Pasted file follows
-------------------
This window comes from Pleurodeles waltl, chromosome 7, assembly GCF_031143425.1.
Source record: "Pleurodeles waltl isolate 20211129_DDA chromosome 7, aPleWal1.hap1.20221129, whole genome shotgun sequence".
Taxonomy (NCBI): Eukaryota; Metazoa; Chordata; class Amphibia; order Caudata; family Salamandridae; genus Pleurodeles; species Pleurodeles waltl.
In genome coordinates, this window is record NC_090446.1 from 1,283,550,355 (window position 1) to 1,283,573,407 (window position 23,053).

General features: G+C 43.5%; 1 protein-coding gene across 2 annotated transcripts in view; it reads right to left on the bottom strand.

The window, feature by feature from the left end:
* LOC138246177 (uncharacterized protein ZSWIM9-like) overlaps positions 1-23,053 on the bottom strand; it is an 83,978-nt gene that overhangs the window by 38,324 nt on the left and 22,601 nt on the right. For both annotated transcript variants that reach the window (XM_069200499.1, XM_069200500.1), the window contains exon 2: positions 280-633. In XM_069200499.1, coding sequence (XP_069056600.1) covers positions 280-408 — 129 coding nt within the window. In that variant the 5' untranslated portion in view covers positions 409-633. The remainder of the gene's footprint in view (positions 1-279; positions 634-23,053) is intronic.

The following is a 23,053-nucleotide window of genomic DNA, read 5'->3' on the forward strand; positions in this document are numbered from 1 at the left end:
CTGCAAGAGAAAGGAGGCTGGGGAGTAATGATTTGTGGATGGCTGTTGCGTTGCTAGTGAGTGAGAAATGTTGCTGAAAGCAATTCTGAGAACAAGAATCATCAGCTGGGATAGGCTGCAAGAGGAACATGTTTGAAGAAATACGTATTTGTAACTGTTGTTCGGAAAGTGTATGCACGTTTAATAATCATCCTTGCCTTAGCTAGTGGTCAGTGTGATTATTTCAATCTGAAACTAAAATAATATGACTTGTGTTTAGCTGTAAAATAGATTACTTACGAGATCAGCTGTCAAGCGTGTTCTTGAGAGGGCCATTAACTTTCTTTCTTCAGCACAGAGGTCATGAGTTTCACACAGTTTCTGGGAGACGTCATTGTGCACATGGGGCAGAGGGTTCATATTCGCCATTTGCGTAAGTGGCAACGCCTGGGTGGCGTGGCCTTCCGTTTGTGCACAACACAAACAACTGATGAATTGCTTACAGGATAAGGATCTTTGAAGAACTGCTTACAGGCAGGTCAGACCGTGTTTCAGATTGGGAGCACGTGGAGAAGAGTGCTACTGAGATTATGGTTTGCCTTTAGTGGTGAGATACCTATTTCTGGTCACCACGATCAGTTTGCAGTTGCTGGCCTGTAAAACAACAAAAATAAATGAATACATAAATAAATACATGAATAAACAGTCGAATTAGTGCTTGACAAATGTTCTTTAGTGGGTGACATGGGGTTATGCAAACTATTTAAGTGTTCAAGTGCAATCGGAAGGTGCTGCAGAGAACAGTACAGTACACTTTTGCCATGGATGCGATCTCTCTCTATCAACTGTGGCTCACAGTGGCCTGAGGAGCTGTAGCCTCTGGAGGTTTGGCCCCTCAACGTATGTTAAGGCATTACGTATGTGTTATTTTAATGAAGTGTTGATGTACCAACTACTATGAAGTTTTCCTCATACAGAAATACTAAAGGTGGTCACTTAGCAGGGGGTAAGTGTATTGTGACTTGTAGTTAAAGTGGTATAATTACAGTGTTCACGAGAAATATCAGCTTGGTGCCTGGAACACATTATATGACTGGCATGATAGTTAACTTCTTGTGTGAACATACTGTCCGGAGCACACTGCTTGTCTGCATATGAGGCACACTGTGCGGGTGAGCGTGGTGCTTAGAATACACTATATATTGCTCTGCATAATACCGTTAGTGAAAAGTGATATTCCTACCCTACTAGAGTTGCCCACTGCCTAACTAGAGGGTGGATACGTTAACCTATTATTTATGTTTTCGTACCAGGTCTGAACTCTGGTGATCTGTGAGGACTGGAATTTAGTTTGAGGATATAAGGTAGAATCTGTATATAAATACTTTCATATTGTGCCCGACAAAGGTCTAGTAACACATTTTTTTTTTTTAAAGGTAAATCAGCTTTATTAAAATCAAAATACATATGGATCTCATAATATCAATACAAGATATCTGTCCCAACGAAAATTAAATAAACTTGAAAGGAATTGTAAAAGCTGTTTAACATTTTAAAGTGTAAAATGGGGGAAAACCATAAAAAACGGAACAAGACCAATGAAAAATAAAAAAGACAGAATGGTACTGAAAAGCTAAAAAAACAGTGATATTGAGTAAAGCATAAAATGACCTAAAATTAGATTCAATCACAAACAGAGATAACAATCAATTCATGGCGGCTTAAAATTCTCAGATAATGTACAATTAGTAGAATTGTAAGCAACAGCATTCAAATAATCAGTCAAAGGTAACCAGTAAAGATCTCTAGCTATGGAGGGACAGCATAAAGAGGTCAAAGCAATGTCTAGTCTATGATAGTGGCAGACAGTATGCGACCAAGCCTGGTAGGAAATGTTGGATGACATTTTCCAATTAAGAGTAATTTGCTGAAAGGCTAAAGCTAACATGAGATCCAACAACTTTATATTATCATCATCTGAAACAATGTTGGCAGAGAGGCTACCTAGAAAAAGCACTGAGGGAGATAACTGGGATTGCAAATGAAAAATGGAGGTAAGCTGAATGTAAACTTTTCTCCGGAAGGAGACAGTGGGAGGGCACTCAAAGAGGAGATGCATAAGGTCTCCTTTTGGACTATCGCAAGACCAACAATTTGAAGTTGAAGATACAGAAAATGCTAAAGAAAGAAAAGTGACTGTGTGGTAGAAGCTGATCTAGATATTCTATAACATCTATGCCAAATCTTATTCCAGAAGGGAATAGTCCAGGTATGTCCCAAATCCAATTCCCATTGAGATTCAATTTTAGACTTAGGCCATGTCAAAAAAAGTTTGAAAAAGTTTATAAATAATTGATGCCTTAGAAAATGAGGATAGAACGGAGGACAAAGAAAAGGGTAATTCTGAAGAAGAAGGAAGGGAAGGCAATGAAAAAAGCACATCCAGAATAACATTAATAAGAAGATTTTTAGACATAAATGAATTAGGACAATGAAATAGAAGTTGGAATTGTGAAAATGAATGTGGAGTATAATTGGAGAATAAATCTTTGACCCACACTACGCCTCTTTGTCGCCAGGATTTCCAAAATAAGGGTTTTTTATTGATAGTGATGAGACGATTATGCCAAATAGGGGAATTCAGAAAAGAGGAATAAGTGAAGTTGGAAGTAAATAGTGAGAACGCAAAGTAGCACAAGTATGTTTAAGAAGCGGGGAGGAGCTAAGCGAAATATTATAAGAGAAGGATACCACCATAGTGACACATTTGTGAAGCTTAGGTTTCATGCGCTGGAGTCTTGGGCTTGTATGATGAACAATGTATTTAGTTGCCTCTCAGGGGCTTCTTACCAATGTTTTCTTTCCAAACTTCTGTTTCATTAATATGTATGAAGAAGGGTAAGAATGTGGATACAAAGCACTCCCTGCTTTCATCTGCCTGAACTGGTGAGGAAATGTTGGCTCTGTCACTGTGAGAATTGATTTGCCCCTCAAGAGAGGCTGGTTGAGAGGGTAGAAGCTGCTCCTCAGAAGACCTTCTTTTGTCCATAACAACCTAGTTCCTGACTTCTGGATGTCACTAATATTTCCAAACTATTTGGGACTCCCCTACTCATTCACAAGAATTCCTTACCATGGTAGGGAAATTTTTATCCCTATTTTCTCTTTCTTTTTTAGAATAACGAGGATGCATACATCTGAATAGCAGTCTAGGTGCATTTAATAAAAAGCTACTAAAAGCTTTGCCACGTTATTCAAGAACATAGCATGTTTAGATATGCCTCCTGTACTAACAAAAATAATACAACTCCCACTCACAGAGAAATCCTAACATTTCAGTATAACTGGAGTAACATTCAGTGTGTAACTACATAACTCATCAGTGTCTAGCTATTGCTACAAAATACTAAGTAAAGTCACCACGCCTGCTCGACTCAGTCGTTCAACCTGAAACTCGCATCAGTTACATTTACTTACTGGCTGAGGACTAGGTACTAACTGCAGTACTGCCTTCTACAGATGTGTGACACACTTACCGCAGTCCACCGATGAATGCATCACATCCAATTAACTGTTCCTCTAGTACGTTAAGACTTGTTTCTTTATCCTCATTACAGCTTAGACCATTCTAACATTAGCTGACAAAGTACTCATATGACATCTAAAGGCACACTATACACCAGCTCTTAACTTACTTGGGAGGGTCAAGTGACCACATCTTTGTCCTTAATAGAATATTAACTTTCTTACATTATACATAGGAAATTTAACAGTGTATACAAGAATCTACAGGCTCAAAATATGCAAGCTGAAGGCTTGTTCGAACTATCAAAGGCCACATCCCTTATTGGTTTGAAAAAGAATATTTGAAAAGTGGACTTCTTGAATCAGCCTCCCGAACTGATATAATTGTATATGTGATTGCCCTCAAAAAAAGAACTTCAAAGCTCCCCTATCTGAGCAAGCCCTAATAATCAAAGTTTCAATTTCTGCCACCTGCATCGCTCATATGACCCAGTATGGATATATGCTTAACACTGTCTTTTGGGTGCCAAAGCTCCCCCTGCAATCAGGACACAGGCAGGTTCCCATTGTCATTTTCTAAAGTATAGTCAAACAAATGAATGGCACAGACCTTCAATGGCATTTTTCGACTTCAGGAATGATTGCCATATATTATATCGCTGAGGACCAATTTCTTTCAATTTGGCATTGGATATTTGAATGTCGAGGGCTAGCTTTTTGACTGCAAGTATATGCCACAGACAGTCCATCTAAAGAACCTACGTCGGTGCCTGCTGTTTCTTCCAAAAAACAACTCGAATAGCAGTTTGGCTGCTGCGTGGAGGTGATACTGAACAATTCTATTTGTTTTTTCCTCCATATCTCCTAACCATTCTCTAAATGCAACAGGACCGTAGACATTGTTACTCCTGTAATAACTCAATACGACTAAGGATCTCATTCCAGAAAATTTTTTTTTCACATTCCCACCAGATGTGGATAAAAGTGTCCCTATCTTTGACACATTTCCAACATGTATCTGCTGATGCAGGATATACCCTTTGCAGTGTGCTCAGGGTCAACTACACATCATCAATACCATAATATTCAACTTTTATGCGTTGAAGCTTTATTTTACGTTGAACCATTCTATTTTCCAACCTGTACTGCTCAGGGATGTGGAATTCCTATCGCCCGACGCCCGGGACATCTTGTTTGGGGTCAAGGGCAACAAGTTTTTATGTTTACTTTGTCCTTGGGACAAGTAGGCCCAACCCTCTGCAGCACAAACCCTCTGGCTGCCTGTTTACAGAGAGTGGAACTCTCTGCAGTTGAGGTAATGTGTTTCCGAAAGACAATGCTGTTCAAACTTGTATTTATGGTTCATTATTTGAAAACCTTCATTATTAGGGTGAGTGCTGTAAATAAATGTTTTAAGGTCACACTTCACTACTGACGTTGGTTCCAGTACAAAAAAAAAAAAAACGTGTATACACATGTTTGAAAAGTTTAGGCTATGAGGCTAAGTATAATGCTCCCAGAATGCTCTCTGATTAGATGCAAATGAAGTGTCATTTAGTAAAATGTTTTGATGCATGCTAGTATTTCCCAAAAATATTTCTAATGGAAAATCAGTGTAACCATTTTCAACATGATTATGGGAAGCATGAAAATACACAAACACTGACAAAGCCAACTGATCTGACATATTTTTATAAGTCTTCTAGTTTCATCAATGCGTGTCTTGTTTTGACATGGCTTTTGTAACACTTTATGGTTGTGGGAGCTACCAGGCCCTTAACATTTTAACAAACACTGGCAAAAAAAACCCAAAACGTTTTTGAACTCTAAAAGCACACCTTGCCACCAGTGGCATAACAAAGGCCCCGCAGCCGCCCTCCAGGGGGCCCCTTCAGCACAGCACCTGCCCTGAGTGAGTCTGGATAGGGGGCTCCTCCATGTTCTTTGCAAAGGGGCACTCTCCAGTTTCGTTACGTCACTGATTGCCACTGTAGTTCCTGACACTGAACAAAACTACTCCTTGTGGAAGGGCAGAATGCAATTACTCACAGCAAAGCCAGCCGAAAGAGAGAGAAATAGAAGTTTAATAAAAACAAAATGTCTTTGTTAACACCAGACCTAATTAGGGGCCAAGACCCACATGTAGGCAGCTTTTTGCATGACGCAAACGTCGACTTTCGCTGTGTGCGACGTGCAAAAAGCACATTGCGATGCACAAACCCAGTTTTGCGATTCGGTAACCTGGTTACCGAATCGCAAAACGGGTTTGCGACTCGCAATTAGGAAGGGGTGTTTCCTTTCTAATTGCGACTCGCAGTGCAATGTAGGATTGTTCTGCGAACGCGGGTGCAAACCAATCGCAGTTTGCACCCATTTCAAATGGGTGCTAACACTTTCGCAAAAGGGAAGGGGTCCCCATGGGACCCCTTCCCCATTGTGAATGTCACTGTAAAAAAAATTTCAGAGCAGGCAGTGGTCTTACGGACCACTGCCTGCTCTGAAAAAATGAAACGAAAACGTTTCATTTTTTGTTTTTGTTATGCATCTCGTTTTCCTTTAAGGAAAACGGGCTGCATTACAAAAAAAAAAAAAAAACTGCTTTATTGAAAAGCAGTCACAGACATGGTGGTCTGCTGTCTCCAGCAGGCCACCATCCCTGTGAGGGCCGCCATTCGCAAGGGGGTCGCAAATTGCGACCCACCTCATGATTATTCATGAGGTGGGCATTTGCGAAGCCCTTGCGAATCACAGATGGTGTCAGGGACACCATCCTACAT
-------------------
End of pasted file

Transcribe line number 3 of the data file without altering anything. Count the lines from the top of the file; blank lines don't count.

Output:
Taxonomy (NCBI): Eukaryota; Metazoa; Chordata; class Amphibia; order Caudata; family Salamandridae; genus Pleurodeles; species Pleurodeles waltl.